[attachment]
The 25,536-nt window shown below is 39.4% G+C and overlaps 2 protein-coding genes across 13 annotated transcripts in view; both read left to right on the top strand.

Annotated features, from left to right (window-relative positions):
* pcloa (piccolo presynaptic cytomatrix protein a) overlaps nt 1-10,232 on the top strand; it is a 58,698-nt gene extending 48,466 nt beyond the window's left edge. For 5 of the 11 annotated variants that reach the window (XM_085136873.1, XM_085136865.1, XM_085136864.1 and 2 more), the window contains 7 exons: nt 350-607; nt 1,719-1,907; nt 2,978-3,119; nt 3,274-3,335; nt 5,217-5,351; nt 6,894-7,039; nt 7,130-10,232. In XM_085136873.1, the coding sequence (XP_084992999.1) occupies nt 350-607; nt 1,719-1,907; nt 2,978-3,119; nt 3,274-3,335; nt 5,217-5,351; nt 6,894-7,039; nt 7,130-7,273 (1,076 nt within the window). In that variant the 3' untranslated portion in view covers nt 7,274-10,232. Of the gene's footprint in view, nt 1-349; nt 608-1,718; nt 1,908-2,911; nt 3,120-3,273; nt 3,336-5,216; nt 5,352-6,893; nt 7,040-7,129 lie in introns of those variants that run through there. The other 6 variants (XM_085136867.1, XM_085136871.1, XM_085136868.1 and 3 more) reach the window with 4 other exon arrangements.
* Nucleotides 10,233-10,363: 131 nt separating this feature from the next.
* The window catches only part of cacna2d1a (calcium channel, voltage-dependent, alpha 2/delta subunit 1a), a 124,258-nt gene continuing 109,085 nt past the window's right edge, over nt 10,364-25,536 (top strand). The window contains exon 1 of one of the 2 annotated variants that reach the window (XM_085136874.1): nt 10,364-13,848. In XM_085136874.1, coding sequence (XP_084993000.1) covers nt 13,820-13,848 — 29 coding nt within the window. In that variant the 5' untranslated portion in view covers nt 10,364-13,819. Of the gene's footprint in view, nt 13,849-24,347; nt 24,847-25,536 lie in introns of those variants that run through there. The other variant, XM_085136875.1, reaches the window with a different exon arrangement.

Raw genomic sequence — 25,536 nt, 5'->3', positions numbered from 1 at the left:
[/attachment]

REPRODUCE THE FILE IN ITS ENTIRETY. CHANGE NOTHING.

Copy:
The 25,536-nt window shown below is 39.4% G+C and overlaps 2 protein-coding genes across 13 annotated transcripts in view; both read left to right on the top strand.

Annotated features, from left to right (window-relative positions):
* pcloa (piccolo presynaptic cytomatrix protein a) overlaps nt 1-10,232 on the top strand; it is a 58,698-nt gene extending 48,466 nt beyond the window's left edge. For 5 of the 11 annotated variants that reach the window (XM_085136873.1, XM_085136865.1, XM_085136864.1 and 2 more), the window contains 7 exons: nt 350-607; nt 1,719-1,907; nt 2,978-3,119; nt 3,274-3,335; nt 5,217-5,351; nt 6,894-7,039; nt 7,130-10,232. In XM_085136873.1, the coding sequence (XP_084992999.1) occupies nt 350-607; nt 1,719-1,907; nt 2,978-3,119; nt 3,274-3,335; nt 5,217-5,351; nt 6,894-7,039; nt 7,130-7,273 (1,076 nt within the window). In that variant the 3' untranslated portion in view covers nt 7,274-10,232. Of the gene's footprint in view, nt 1-349; nt 608-1,718; nt 1,908-2,911; nt 3,120-3,273; nt 3,336-5,216; nt 5,352-6,893; nt 7,040-7,129 lie in introns of those variants that run through there. The other 6 variants (XM_085136867.1, XM_085136871.1, XM_085136868.1 and 3 more) reach the window with 4 other exon arrangements.
* Nucleotides 10,233-10,363: 131 nt separating this feature from the next.
* The window catches only part of cacna2d1a (calcium channel, voltage-dependent, alpha 2/delta subunit 1a), a 124,258-nt gene continuing 109,085 nt past the window's right edge, over nt 10,364-25,536 (top strand). The window contains exon 1 of one of the 2 annotated variants that reach the window (XM_085136874.1): nt 10,364-13,848. In XM_085136874.1, coding sequence (XP_084993000.1) covers nt 13,820-13,848 — 29 coding nt within the window. In that variant the 5' untranslated portion in view covers nt 10,364-13,819. Of the gene's footprint in view, nt 13,849-24,347; nt 24,847-25,536 lie in introns of those variants that run through there. The other variant, XM_085136875.1, reaches the window with a different exon arrangement.

Raw genomic sequence — 25,536 nt, 5'->3', positions numbered from 1 at the left: